But Waterloo Region has the fastest-growing tech-talent market in the country. “We knew that there must be a tech solution to this barrier of finding your nearest abortion provider,” says Butcher. Clinic staff joined a bootcamp for female tech entrepreneurs run by the Communitech, a public-private innovation hub based in Kitchener, and worked with Zeitspace, a software company. The result was an app called Choice Connect.
Patients enter their gender, age, and location into the app. Then they answer a series of questions meant to match them with the abortion provider that will best meet their needs, which could involve seeing a female doctor or getting an appointment on a Saturday. The process is completely anonymous and designed with privacy in mind — on the top-right corner of the app, there is large red “leave” button that users can push if they need to exit it quickly.
A version of the app localized to southwestern Ontario was released in 2017. Based on data collected since then, Butcher believes that about 70 per cent of patients who’ve gone to local clinics have found them through Choice Connect. “So we kind of knew that there was a need across the country,” she says.
With their development partner, Zeitspace, SHORE Centre unveiled a new version of the app, for all Canadians, at the True North tech conference in Kitchener last June. According to the Waterloo Region Record, about 500 people across the country had already used the national version of the app before its official launch.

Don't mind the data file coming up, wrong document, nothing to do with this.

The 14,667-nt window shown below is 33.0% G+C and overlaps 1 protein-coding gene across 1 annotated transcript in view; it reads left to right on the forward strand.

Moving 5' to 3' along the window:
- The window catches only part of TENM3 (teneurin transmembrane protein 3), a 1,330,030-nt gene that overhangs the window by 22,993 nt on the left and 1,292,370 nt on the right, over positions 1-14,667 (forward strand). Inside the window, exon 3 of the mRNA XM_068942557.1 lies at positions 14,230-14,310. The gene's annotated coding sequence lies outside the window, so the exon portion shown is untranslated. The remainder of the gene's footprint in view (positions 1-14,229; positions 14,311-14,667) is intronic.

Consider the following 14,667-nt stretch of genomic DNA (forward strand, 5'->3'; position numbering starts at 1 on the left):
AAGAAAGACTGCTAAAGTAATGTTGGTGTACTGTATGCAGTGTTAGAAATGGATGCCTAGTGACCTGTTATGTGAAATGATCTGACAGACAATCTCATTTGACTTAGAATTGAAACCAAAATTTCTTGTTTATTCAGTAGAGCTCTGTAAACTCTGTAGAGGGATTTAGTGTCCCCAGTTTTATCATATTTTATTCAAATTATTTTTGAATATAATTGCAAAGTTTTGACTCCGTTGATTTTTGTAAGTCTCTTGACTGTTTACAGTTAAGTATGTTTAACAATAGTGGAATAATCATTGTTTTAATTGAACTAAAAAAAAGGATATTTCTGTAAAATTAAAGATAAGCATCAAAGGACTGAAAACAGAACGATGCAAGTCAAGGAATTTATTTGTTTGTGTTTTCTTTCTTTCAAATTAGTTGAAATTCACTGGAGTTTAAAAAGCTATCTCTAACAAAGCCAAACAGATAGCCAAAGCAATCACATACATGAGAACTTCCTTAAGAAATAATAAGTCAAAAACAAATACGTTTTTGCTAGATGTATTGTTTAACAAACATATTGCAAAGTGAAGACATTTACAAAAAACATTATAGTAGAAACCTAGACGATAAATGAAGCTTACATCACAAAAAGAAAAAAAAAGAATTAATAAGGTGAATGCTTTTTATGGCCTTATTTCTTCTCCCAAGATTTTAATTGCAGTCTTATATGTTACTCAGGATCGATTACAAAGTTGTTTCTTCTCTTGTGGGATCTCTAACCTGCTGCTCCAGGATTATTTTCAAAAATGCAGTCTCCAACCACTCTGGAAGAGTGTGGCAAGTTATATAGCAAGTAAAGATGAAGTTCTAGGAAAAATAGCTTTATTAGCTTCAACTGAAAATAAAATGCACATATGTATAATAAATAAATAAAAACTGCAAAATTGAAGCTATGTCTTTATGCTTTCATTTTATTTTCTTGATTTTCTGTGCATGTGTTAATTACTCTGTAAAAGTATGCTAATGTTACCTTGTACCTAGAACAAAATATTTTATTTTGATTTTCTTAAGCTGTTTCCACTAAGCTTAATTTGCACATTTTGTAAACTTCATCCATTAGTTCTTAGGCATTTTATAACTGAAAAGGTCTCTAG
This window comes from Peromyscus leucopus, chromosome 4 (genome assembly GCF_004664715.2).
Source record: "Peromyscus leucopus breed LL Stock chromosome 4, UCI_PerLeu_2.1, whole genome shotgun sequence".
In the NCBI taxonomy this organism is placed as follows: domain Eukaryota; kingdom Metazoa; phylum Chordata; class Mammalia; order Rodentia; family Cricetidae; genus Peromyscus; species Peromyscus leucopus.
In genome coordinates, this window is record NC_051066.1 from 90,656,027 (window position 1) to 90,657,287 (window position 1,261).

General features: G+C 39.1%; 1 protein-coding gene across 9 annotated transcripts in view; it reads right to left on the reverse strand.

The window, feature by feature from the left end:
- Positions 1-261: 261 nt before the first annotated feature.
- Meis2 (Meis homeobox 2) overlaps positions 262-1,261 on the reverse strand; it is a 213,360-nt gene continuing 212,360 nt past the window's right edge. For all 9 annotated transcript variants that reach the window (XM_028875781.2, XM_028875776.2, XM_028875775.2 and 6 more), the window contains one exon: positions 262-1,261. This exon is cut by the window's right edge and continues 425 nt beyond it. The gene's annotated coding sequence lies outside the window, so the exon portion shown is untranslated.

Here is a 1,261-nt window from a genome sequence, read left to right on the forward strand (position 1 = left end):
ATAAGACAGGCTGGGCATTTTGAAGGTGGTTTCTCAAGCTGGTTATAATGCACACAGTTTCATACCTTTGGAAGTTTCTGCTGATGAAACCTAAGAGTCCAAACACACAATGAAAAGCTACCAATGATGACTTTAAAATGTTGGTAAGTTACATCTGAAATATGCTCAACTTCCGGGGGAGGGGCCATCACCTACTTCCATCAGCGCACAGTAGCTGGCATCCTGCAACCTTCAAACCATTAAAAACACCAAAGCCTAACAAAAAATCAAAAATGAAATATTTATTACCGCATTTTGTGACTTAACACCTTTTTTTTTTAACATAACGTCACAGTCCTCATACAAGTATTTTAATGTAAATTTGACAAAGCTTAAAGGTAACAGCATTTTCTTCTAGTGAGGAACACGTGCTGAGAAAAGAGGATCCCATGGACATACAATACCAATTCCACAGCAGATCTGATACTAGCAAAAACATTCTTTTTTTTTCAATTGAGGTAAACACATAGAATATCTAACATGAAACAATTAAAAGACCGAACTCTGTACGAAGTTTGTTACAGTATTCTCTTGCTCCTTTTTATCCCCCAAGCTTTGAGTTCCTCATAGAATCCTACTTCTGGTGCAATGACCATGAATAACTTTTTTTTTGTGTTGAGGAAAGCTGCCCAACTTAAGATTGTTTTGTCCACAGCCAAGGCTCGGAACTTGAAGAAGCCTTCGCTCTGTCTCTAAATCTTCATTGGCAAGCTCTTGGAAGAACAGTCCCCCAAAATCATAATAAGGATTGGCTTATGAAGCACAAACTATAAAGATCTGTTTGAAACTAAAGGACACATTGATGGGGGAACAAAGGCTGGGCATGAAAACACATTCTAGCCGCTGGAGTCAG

The goal of Choice Connect is not just to connect more people with abortion providers, but also to encourage more medical professionals to offer abortions. “We know that there are family doctors out there who would be willing to see people that aren’t on their roster for the abortion pill. But how do they get the word out they’re open to doing that?” Butcher says.
Medical Students for Choice
At the University of Ottawa’s medical school, a group of students meet on their own time to learn how to perform surgical abortions. Under the supervision of an experienced doctor, they practise the techniques involved. “It’s a really good way for students to not only learn about the actual technique of surgical abortions, but also interact with abortion providers in our community,” says Maria Berliant, a U of O medical student and one of the leaders of Medical Students for Choice’s Ottawa chapter.
Medical schools in Ontario, and across Canada, take different approaches to training students in this complex topic. Some devote time to training students in how to counsel patients and in the procedures. At the University of Toronto, for instance, MD students receive four hours of in-class teaching about surgical and medical abortions and two hours of instruction during clerkship.